He also traveled the country on behalf of G.E. — visiting factories and making speeches — promoting the corporation’s anti-government vision. Reagan’s mentor was G.E. executive Lemuel Ricketts Boulware, whose anti-union tactics were so extreme they earned a name: Boulwarism. Reagan went into G.E. a pro-union Democrat and came out an anti-government Republican, with powerful backers in corporate America who helped lay the foundations for both his own political career, and for the rise of Republican anti-government extremism.

These arguments gained new ground as the manufacturing economy sputtered in the 1970s, spurred along by an organized and well-funded effort by the business community. Soon-to-be Supreme Court Justice Lewis Powell had laid out the plan for this push in a famous 1971 memo, which exhorted business leaders to try to maximize both their profits and their power by building a set of institutions to fight unions and government regulation. Powell asserted that businesses needed to “assiduously cultivate” political power and then use it “aggressively and with determination.”

The following year, in 1972, leading CEOs created the Business Roundtable, which helped to make executives into a culturally visible and influential force.

Companies opened public affairs offices, many of which ran antiregulatory ad campaigns, hired lobbyists in force and created political action committees. They even began funding and in some cases creating organizations, institutions and think tanks that appeared independent — but which retained intricate ties to the corporate world — to espouse a pro-business message.

One of these allies was the Heritage Foundation, established in 1973 with funding from beer magnate Joseph Coors “to formulate and promote public policies based on the principles of free enterprise, limited government, [and] individual freedom.”

This network of think tanks and organizations helped catapult Reagan to the presidency. Many of his policy proposals came straight from a 1980 Heritage Foundation report, “Mandate for Leadership,” whose premise was that America faced a “crisis of overregulation” that threatened to “destroy the private competitive free-market economy it was originally designed to protect.”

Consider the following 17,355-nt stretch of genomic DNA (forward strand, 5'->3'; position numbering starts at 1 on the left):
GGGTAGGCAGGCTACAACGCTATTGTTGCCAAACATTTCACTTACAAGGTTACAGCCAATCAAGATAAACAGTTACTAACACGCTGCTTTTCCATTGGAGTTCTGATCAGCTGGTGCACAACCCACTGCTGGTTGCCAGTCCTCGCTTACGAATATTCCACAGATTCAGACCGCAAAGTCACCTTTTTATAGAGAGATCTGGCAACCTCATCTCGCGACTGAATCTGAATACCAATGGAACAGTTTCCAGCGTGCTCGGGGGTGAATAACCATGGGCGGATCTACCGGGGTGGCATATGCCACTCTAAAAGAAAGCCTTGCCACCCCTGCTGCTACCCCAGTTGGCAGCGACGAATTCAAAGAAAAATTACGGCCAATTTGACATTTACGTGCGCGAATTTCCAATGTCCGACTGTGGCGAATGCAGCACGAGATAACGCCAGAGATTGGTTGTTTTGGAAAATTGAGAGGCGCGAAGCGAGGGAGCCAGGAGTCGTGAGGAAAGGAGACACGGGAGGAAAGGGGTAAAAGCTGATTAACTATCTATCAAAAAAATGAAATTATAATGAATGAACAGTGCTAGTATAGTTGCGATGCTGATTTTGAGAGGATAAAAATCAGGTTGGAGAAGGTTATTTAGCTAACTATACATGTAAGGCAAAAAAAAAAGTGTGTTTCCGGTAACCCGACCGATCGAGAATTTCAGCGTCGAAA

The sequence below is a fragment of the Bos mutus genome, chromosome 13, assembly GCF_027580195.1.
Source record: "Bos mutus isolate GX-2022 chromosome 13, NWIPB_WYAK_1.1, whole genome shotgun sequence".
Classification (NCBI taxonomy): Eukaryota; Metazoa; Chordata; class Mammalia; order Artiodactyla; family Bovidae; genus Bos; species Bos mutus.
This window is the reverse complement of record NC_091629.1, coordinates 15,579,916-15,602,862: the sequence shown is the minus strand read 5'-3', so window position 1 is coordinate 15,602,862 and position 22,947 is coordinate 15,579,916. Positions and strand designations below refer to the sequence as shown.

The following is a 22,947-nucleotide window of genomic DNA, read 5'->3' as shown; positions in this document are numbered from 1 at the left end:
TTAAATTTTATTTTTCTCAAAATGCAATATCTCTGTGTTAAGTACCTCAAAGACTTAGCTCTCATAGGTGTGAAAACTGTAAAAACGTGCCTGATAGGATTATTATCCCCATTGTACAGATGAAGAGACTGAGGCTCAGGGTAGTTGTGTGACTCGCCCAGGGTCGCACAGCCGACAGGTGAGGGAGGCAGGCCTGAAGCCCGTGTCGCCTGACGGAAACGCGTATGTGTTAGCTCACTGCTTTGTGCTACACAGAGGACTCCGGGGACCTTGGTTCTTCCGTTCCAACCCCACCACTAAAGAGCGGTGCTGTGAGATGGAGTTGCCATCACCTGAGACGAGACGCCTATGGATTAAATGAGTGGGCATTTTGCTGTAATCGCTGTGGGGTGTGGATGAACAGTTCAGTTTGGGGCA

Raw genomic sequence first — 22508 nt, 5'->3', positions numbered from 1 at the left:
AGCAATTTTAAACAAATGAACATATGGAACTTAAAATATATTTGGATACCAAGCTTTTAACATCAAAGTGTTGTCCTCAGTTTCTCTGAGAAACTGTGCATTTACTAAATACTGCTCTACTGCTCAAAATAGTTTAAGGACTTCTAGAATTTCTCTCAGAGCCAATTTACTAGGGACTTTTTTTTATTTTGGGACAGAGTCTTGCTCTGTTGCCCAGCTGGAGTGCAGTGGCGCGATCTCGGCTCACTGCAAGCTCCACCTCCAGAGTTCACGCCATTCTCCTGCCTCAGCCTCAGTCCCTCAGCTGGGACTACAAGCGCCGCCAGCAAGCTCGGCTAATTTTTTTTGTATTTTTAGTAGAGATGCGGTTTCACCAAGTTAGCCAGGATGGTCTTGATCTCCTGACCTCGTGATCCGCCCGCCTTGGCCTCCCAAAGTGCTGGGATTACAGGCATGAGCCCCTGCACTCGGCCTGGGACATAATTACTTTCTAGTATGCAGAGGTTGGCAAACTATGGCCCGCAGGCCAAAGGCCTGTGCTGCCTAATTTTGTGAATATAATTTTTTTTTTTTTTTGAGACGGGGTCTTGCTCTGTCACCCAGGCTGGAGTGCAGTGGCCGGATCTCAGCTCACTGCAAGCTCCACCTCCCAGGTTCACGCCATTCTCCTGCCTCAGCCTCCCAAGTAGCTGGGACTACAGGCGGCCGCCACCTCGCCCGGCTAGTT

This claim ignored that these regulations primarily intended to redress the failures of the free market economy, not to protect it, and that the business community had largely opposed regulations intended to protect competition, like the Sherman and Clayton Antitrust Acts.

Still, many voters agreed that America — besieged by stagflation, the nasty combination of recessionary forces and high inflation — was in crisis by 1980. Guided by these conservative business forces, the idea of blaming the poor economy on a single thing — overregulation and too much government, rather than a complex nexus of social, historical and economic factors — proved to be an election-winning strategy.

Reagan’s victory gave market fundamentalists the opportunity to put their ideology into practice. The new president assiduously worked to persuade Americans to hate “Big Government.” But he didn’t frame it as a tale of loathing. Instead, channeling the spirit of Hollywood westerns and of “General Electric Theater,” Reagan narrated the American story as a parable of individual success in a free-enterprise system — a love story about capitalism.

This strategy worked as well as any of its backers could have hoped.

By the 1990s, even many Democrats had taken up pro-market, anti-government rhetoric. In his 1996 State of the Union address, President Bill Clinton proclaimed the “era of Big Government is over.”

But far from solving America’s problems, this governing philosophy has fueled serious problems, like declining life expectancy and the climate crisis.

According to the National Oceanic and Atmospheric Administration, climate-fueled disasters cost the United States $165 billion in 2022 alone. Meanwhile, while life expectancy continues to lengthen in most other wealthy countries, in 2015, for the first time since World War I, American life expectancy fell, driven in large part by suicide, drug overdoses and liver disease — what have been called “deaths of despair.”

Yet despite this evidence that the ideas they’ve been pushing for 40 years often have proved bad for workers, consumers and the environment, Republicans continue to double down. But their calls for more of the same ignore the historical reality: Unregulated and inadequately regulated markets have long fueled serious problems for which there has proved to be a clear solution: government action. This remains as true in 2023 as it was when it took federal action to electrify rural America in the 1930s.